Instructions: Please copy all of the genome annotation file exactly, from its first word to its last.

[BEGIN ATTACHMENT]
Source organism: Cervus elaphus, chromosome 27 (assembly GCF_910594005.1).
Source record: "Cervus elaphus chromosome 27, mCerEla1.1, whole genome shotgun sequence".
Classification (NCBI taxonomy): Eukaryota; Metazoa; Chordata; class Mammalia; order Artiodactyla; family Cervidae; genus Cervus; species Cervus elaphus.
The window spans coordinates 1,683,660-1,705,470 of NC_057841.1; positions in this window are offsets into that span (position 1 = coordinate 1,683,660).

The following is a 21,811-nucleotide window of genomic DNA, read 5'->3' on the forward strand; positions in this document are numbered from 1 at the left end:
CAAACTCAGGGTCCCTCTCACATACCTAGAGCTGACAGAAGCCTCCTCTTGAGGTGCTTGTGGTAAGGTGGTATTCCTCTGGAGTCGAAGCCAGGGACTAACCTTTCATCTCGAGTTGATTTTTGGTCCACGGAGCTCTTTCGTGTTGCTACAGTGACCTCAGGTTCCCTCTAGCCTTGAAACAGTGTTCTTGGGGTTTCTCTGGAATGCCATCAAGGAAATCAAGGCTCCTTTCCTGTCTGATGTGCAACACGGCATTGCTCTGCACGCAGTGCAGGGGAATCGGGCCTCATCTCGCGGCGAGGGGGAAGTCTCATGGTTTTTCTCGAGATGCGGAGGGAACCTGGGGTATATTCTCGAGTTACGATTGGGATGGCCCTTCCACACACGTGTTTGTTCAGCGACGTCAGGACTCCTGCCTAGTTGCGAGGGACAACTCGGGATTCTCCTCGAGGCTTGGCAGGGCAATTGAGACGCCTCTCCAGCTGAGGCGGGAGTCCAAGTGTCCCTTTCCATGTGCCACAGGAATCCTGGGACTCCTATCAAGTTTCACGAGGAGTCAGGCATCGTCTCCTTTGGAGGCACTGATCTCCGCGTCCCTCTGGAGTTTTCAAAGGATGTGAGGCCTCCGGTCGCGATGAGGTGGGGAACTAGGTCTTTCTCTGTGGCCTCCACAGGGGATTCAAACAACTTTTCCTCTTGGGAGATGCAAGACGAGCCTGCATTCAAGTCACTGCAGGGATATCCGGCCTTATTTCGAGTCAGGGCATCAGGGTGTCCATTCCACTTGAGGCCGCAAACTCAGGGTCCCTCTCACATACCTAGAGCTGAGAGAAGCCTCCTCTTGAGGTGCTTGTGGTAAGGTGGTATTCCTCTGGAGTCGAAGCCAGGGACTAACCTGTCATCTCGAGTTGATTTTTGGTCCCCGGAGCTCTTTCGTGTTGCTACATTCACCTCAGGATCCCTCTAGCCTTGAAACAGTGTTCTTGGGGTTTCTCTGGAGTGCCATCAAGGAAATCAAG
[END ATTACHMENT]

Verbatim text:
Source organism: Cervus elaphus, chromosome 27 (assembly GCF_910594005.1).
Source record: "Cervus elaphus chromosome 27, mCerEla1.1, whole genome shotgun sequence".
Classification (NCBI taxonomy): Eukaryota; Metazoa; Chordata; class Mammalia; order Artiodactyla; family Cervidae; genus Cervus; species Cervus elaphus.
The window spans coordinates 1,683,660-1,705,470 of NC_057841.1; positions in this window are offsets into that span (position 1 = coordinate 1,683,660).

The following is a 21,811-nucleotide window of genomic DNA, read 5'->3' on the forward strand; positions in this document are numbered from 1 at the left end:
CAAACTCAGGGTCCCTCTCACATACCTAGAGCTGACAGAAGCCTCCTCTTGAGGTGCTTGTGGTAAGGTGGTATTCCTCTGGAGTCGAAGCCAGGGACTAACCTTTCATCTCGAGTTGATTTTTGGTCCACGGAGCTCTTTCGTGTTGCTACAGTGACCTCAGGTTCCCTCTAGCCTTGAAACAGTGTTCTTGGGGTTTCTCTGGAATGCCATCAAGGAAATCAAGGCTCCTTTCCTGTCTGATGTGCAACACGGCATTGCTCTGCACGCAGTGCAGGGGAATCGGGCCTCATCTCGCGGCGAGGGGGAAGTCTCATGGTTTTTCTCGAGATGCGGAGGGAACCTGGGGTATATTCTCGAGTTACGATTGGGATGGCCCTTCCACACACGTGTTTGTTCAGCGACGTCAGGACTCCTGCCTAGTTGCGAGGGACAACTCGGGATTCTCCTCGAGGCTTGGCAGGGCAATTGAGACGCCTCTCCAGCTGAGGCGGGAGTCCAAGTGTCCCTTTCCATGTGCCACAGGAATCCTGGGACTCCTATCAAGTTTCACGAGGAGTCAGGCATCGTCTCCTTTGGAGGCACTGATCTCCGCGTCCCTCTGGAGTTTTCAAAGGATGTGAGGCCTCCGGTCGCGATGAGGTGGGGAACTAGGTCTTTCTCTGTGGCCTCCACAGGGGATTCAAACAACTTTTCCTCTTGGGAGATGCAAGACGAGCCTGCATTCAAGTCACTGCAGGGATATCCGGCCTTATTTCGAGTCAGGGCATCAGGGTGTCCATTCCACTTGAGGCCGCAAACTCAGGGTCCCTCTCACATACCTAGAGCTGAGAGAAGCCTCCTCTTGAGGTGCTTGTGGTAAGGTGGTATTCCTCTGGAGTCGAAGCCAGGGACTAACCTGTCATCTCGAGTTGATTTTTGGTCCCCGGAGCTCTTTCGTGTTGCTACATTCACCTCAGGATCCCTCTAGCCTTGAAACAGTGTTCTTGGGGTTTCTCTGGAGTGCCATCAAGGAAATCAAG